Studying information or practicing problems over sessions that are spaced in time (A1....A2.....A3) results in better learning than if the sessions are grouped together into a single session or closely timed sessions (A1A2A3). Studying related concepts in an interleaved fashion so that a problem is followed by a different problem type (A1B1C1B2C2A2C3A3B3) leads to higher learning gains than if practicing problems grouped by types (A1A2A3B1B2B3C1C2C3). Although spacing and interleaving can be separated into two different interventions, interleaving results in the spacing of the same problem types. Therefore, interleaving and spacing practice are linked and often used together (A1B1C1....B2C2A2....C3A3B3). Although spacing and interleaving can mean slower initial learning, they result in both increased retention and better ability to descriminate problem types.
- Space how often content/concepts are reviewed or recalled across weeks and months.
- Distribute alternative assessments to cumulative exams and problem sets throughout the semester.
- Consider giving an alternative assessment, such as a video submission in Canvas, where students must synthesize content from across the semester.
- Review concepts covered in previous class periods/modules at the beginning of each class.
- Think about having students use Piazza to discuss problems/content, and see what common areas of confusion emerge so you can review that content in the next class or recitation. Similarly, you could employ polling (like Poll Everywhere) during class to gauge how students are relating to the material, and use the results to provide more explanation/clarification on concepts.
- Give timely and actionable feedback on student work, encouraging students to act on the feedback for the next spaced opportunity.
- Instructors can use SpeedGrader in Canvas to leave robust feedback on an intermediate draft of a paper or project via annotations, video/audio comments, and rubrics. Students can then make improvements to their paper or project based on this personalized, actionable feedback.
- Rearrange the order of practice problems in problem sets and exams as opposed to ordering problems by type.
- Consider using Gradescope, which makes it easy to re-use rubrics for similar problem types. This can facilitate the grading of exams or psets with mixed questions.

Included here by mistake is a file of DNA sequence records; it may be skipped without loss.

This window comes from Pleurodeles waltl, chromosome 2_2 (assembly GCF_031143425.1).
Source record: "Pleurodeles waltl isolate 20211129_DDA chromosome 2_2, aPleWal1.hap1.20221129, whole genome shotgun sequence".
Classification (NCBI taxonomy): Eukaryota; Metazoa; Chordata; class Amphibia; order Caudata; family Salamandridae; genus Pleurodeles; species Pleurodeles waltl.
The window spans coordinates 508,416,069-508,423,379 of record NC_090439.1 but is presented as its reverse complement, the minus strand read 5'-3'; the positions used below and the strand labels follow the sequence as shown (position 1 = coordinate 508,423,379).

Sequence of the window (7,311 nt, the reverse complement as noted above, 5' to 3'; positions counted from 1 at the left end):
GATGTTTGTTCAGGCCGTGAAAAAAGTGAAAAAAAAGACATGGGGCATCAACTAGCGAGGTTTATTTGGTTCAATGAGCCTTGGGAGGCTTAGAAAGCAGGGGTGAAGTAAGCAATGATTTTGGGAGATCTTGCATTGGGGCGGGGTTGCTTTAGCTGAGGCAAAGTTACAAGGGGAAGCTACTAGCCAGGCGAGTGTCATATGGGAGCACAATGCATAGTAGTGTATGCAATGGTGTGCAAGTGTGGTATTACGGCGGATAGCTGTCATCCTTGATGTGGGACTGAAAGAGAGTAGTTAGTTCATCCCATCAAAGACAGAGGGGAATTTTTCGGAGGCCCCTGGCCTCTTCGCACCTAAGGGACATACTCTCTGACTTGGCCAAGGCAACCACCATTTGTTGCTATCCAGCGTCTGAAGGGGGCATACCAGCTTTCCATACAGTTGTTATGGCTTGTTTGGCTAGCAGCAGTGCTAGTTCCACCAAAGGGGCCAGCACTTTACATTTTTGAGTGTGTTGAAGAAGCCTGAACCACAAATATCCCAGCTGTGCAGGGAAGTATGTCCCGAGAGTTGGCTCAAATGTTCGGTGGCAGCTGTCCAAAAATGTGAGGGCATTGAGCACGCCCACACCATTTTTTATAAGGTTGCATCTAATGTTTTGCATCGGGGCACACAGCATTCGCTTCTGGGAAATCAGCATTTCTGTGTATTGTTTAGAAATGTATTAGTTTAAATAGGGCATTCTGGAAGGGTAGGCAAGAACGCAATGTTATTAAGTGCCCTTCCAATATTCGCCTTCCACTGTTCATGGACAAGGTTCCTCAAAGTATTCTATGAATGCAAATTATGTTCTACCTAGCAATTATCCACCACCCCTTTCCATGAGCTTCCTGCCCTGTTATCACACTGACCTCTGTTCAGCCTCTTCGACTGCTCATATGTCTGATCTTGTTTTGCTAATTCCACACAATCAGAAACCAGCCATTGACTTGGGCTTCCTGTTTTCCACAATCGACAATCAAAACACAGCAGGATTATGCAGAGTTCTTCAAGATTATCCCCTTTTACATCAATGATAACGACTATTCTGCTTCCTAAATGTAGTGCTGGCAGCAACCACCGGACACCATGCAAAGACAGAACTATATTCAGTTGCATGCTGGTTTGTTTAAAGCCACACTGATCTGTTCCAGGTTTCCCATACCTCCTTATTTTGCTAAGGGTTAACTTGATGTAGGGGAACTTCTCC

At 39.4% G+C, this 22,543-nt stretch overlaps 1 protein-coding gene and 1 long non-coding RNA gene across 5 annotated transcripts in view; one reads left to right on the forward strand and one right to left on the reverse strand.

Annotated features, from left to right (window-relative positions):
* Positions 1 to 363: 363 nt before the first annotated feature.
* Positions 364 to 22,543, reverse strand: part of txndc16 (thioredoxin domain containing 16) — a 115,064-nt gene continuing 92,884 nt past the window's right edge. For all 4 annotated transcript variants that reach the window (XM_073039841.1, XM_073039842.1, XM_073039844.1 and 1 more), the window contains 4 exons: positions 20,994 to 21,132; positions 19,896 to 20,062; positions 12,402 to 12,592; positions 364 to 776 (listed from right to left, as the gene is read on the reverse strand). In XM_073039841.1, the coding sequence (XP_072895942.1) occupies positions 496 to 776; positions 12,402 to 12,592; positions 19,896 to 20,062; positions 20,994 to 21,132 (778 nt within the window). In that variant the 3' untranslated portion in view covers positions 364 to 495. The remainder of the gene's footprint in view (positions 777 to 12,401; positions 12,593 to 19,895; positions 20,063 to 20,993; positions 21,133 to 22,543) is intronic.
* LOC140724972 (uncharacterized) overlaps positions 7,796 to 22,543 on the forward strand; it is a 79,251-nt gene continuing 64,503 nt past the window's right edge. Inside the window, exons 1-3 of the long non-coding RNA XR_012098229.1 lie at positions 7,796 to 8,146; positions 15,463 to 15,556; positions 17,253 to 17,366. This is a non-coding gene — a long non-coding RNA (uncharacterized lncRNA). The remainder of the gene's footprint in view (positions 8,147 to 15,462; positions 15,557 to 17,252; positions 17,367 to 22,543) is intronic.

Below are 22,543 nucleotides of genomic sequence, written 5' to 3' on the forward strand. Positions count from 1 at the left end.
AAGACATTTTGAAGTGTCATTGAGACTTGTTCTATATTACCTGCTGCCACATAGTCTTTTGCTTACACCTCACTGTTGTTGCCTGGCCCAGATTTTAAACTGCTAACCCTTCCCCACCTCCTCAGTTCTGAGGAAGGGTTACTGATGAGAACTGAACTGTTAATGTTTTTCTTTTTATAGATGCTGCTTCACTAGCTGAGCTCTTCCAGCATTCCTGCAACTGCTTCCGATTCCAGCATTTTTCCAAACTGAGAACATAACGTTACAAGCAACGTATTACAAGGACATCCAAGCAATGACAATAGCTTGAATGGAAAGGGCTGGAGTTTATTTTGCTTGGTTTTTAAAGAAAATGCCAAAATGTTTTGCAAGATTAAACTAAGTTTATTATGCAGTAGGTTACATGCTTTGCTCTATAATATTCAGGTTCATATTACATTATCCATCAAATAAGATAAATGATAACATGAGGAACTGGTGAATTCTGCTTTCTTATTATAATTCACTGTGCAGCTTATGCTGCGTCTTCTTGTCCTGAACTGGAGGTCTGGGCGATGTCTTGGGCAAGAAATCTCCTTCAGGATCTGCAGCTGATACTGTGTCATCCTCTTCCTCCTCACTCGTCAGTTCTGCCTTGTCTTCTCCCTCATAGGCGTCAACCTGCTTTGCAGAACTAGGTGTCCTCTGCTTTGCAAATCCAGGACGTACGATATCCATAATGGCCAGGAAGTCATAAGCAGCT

Each learning sequence in the course's MITx site begins with a connection to the previous learning sequence, which helps students make connections between core concepts.
7.03 Genetics | Gerry Fink & Peter Reddien:
Halfway through the semester, students were assigned a "Lab Practical Assignment" which combined more than half of the concepts covered in the semester, presented as a multi-step simulated laboratory assignment. In this assignment, students were provided with a set of mutant strains isolated after a genetic screen. Using a genetics experiment simulator, StarGenetics, students performed a series of genetic analyses covered throughout the semester to uncover the genetic basis for these mutations.
Students in Prof. Gore’s 8.591 course complete questions online via Google Form alongside pre-class readings. This informs what Prof. Gore covers the next day in lecture, which he begins by sharing a summary of three takeaways from the material. Read more about concept review and measuring student understanding in 8.591 here.
In Prof. Craig Carter’s 3.039 course, students create two 4-minute videos in lieu of a traditional final exam. This assessment format encourages students to be deliberate about demonstrating what they learned, a process that emphasizes reflection on learning and synthesis of material from across the semester rather than “cramming” content. Read more about video assessments in 3.039 here.
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